Web browsers have historically been lenient with HTML errors, making assumptions about the author's intent. This is bad, for at least three reasons.
First, once errors accumulate, the collection of assumptions tend to result in surprising behavior. Typically, once a tipping point is reached, something unexpected happens to an element that is connected only through an obscure chain of assumptions to the last change. Author productivity and sanity are both dramatically impacted when this happens.
Second, it creates a second, de facto standard. This "quirks mode" is rarely documented very well, and typically is implemented in the way that is easiest for each vendor. This results in an arbitrary, capricious, proprietary specification that must be reverse-engineered and maintained by all vendors. These multiple engines add significant overhead and constant development to browser software in order to match other vendor changes. The result, from the user's perspective, is a bigger, slower program with frequent compatibility problems.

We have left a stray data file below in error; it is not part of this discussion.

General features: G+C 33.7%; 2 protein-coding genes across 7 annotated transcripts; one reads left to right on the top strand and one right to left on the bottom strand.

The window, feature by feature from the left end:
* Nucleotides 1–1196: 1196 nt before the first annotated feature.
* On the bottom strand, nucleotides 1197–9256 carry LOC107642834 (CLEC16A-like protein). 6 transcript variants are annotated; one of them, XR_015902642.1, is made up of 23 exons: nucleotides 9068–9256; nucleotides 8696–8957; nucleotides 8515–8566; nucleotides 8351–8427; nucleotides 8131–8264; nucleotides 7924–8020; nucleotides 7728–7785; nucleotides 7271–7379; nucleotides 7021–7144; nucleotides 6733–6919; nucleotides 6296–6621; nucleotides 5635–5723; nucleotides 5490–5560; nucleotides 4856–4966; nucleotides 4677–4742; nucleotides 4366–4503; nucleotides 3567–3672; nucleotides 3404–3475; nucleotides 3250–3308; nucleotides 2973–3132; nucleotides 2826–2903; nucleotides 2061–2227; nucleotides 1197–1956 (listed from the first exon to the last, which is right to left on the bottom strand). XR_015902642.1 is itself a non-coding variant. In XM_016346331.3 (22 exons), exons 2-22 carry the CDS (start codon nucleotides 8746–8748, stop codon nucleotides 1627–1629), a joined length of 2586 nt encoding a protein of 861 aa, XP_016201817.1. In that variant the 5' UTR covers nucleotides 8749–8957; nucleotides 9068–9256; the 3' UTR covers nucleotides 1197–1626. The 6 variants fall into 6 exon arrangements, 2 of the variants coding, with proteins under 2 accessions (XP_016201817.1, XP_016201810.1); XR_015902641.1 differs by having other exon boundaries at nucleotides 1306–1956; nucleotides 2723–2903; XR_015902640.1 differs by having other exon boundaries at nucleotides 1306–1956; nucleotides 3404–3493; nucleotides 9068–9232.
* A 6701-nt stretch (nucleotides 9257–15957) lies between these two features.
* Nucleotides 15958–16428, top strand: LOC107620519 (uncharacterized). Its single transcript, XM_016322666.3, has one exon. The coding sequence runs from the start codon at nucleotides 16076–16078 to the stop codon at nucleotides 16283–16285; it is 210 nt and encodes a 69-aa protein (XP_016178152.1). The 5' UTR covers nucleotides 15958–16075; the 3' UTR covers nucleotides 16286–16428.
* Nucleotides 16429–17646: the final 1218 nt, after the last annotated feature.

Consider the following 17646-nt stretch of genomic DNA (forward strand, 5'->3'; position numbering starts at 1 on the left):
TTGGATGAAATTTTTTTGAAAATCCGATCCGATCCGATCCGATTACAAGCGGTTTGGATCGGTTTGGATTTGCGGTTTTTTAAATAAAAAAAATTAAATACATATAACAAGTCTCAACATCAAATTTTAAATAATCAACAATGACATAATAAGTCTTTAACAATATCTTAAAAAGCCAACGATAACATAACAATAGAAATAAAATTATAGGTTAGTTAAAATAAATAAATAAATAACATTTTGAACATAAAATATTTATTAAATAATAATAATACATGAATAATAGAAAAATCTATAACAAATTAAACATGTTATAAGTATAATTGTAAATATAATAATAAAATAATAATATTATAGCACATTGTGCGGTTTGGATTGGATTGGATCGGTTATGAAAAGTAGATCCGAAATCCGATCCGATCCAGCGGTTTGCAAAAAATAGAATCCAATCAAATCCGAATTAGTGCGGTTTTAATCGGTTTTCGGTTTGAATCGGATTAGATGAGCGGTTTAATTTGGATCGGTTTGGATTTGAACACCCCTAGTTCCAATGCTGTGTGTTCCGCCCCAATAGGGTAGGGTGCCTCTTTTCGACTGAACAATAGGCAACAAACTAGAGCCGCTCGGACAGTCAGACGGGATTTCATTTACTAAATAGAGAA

The Internet has become a collection of pages cobbled together out of a mix of invalid markup, presentational HTML, and CSS styles with significant workarounds. As developers, and as developers of authoring tools, we need to start sanding the bottom of the drawers, so to speak. It's time we start taking a little more pride in what we produce, and not just because it makes our jobs so much easier. Of course, we also need to continue leaning pretty heavily on certain vendors.